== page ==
The most destructive autumn forest fires in more than two decades -- the majority started by arsonists -- continued to rage across the southeastern United States yesterday, bringing to more than 330,000 acres the total woodlands scorched in the past two weeks and causing one death, federal officials said.
From Texas to Virginia and West Virginia, dry weather and high winds fueled flames that sent a thick haze of smoke that limited visibility and left a burning scent as far north as New York City, according to the U.S. Forest Service.
Much of the smoke in the Washington area, which limited visibility to under two miles in some places on Saturday, was dispersed by winds yesterday, said National Weather Service forecaster Tony Loriso. Officials said the smoke did not present a health hazard.
In Virginia and five other states, National Guard troops joined thousands of professional firefighters and volunteers using state-of-the-art helicopters and old-fashioned rakes to battle the blazes yesterday afternoon, hoping desperately that rains predicted for much of the Southeast today would come to their aid.
A volunteer firefighter in Laurel County, Ky., died after an apparent heart attack yesterday afternoon while battling a blaze there, officials said. His name was being withheld until relatives could be notified.
No other fatalities were reported in the fires, which struck primarily in mountainous, rural areas. However, several injuries were reported among firefighters, said Doug Williams of the National Forest Service's regional headquarters in Atlanta, who added that as many as three-quarters of the fires appear to have been ignited by thrill-seeking arsonists.
"These people are setting fires out of pure, unadulterated meanness," said Deborah Mills, a spokesman for the Virginia Department of Forestry.
Mills and other forestry officials said starting forest fires has become a ritual during dry periods in parts of southwest Virginia and elsewhere, as some residents turn to arson as an antidote to rural ennui.
Mills said that although the number of people starting the fires is small, investigators have been stymied by the reluctance of residents in remote mountain settlements to identify suspects.
The most widespread destruction has been in West Virginia, where 100,000 acres became engulfed in flames on a single day, Thursday, said forestry official Jerry Atkins. In Kentucky, 62,000 acres of forest have burned; 25,000 acres have burned in Mississippi, and 22,000 in Tennessee.
In some cases the fires have destroyed woodlands; in other cases they have done little more than clear out underbrush.
In this steep, rugged terrain of southwestern Virginia, flames yesterday were flaring up mountains faster than a man could run, said forestry spokesman Lou Southard.
Southard said yesterday's destruction was particularly frustrating coming after firefighters had contained dozens of fires from the previous week and believed that they were nearing the end of their task -- only to discover that some old fires had reignited and a new flurry of arson had begun.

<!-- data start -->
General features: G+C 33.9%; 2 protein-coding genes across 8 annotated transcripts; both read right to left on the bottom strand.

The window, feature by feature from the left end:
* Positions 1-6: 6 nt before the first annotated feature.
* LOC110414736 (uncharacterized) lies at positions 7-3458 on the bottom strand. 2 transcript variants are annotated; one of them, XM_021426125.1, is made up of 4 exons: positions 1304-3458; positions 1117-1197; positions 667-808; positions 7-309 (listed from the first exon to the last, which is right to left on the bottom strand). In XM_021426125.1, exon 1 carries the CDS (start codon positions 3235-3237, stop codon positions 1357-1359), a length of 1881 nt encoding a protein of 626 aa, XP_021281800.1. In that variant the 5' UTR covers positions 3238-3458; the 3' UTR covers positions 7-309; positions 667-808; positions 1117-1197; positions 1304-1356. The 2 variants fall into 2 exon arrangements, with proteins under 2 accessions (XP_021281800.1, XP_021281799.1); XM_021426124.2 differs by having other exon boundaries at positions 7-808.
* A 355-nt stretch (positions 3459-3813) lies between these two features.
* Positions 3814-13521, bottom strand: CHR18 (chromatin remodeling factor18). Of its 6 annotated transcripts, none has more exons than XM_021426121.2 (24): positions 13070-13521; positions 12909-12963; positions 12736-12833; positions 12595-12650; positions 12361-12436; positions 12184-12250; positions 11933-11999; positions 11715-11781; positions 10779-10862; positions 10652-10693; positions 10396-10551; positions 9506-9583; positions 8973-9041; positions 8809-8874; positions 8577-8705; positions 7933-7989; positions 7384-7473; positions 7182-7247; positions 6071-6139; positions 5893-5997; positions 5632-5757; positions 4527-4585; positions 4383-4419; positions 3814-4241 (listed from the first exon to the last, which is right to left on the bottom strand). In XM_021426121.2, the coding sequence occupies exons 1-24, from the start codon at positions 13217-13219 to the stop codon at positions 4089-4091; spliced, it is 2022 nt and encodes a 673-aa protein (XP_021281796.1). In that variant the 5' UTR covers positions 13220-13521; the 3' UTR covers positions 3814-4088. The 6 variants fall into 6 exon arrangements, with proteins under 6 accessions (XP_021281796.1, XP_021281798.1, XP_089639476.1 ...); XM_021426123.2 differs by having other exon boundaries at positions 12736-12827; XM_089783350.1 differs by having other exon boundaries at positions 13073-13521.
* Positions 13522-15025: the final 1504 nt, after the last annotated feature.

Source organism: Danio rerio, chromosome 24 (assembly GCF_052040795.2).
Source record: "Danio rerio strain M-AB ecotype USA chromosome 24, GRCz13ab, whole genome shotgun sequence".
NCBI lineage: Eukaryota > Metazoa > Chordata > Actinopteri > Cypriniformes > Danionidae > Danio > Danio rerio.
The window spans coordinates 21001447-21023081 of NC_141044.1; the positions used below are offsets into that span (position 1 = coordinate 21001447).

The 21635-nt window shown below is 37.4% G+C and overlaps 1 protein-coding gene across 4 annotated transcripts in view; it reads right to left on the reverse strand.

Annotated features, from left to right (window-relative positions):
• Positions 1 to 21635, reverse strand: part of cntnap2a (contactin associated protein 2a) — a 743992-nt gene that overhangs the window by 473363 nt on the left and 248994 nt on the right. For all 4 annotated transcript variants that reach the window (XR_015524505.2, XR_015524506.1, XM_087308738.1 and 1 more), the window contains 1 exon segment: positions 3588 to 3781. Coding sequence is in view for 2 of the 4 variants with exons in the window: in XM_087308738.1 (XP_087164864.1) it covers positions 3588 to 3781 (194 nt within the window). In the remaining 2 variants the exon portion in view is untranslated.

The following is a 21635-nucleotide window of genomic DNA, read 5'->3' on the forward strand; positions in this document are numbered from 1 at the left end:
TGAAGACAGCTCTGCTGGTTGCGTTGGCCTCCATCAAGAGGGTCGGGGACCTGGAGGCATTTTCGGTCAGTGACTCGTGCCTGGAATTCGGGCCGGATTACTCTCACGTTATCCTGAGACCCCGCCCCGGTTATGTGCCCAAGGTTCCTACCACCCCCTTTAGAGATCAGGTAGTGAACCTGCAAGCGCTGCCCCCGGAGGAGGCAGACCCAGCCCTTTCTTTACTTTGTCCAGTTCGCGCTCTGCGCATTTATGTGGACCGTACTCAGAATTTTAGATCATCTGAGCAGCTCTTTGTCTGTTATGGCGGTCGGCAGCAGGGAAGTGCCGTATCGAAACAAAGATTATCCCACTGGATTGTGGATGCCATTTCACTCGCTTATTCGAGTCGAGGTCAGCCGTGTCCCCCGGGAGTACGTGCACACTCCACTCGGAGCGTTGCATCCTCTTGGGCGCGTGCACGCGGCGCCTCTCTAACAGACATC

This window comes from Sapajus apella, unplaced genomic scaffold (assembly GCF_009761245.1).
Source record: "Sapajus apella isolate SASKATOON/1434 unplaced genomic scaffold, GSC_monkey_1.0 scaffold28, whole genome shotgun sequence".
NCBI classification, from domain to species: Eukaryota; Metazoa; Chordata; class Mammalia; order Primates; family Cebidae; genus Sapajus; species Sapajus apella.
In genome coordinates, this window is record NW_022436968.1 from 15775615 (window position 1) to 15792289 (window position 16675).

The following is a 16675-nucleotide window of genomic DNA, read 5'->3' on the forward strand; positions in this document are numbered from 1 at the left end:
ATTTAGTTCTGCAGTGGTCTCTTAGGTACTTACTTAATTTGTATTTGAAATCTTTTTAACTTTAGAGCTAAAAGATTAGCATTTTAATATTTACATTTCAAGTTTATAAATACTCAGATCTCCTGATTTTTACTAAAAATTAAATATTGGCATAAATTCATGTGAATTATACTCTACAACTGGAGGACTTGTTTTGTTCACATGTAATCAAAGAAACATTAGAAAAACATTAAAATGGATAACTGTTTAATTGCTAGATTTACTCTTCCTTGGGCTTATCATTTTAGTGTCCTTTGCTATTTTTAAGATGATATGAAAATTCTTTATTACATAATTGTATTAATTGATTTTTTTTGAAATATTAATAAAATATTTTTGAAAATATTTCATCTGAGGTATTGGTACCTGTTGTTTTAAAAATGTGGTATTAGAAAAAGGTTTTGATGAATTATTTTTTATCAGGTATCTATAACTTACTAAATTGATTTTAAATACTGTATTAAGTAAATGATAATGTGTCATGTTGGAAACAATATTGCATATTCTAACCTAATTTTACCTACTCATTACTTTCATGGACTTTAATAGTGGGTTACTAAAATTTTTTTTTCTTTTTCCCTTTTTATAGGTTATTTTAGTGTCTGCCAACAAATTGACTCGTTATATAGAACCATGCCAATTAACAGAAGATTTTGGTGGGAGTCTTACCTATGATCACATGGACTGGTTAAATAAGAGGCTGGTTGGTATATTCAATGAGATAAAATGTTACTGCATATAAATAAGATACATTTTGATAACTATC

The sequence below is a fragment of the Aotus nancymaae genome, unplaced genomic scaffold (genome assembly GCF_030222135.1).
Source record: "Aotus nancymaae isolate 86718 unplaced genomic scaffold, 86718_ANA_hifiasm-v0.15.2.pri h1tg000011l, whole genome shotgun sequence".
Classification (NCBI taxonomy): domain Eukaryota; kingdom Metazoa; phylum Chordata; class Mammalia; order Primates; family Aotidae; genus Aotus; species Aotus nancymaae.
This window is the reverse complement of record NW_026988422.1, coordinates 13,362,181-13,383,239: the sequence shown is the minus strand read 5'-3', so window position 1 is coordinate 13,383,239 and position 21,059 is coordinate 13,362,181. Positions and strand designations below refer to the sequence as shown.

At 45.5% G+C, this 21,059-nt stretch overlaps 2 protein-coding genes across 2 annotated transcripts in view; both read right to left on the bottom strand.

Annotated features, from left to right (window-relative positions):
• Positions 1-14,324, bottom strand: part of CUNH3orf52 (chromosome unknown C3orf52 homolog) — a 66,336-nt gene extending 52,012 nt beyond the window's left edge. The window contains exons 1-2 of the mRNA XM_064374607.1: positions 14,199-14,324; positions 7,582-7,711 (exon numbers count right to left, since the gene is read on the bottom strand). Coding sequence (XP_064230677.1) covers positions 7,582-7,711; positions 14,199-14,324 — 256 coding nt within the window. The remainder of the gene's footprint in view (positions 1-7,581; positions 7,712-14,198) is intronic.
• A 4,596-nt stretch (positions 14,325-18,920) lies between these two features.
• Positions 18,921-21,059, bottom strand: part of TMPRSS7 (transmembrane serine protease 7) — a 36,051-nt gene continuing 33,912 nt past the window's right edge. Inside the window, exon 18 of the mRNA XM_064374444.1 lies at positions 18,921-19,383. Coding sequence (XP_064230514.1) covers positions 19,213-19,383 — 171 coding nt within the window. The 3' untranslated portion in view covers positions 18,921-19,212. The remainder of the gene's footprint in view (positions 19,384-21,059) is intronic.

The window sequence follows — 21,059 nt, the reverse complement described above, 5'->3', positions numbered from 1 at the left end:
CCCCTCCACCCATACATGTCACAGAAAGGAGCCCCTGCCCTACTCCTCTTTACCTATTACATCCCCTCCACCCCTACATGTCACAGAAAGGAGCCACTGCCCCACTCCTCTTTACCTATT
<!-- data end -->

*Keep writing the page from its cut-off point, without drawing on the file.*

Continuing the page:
"We were in pretty good shape, then they started setting them again," said Southard.
The effort to quash the fires was often akin to a military operation as helicopters from the National Guard and private contractors poured vats of water on the flames from above and "incident commanders" ordered teams of firefighters armed with rakes and leaf blowers to stake out positions on the ground.
Many firefighters, their bodies covered with soot and dripping with sweat, had stolen only a few hours' sleep in the previous three days, spokesmen said. The firefighters -- some of whom are paid, others working as volunteers -- said they could feel the heat from flames, which when they ignited branches on trees overhead made the sound of jet engines.
In general, the worst season for forest fires is spring rather than autumn, forestry officials said. One of the worst single forest fires in Virginia occurred in May 1986, when about 4,500 acres in the Shenandoah National Park were burned in a fire started unintentionally by campers.
Officials from various forestry agencies said the last fall in which damage was comparable to this year was 1964.
In the midst of yesterday's crises, officials said it was impossible to calculate the cost of fighting the fires, though it was certain to total in the millions of dollars. Damage and small-scale evacuations were reported throughout the region.
In West Virginia, a fire that spread onto railway tracks has closed since Thursday a tunnel near the Kanawha-Boone county line, shutting a key route for the transport of coal to Charleston and costing companies more than $1 million per day, said Atkins.
The widespread fires caused West Virginia Gov. Arch Moore to close the forests in 14 counties in the southern end of the state to hunters and other visitors, allowing entry only to those with homes in the woods, said Atkins. In northern West Virginia, where few fires were reported, haze from downstate was so thick that the lights had to be turned on during a daytime football game in Morgantown between West Virginia University and Virginia Tech.
Staff writer Dana Priest contributed to this report.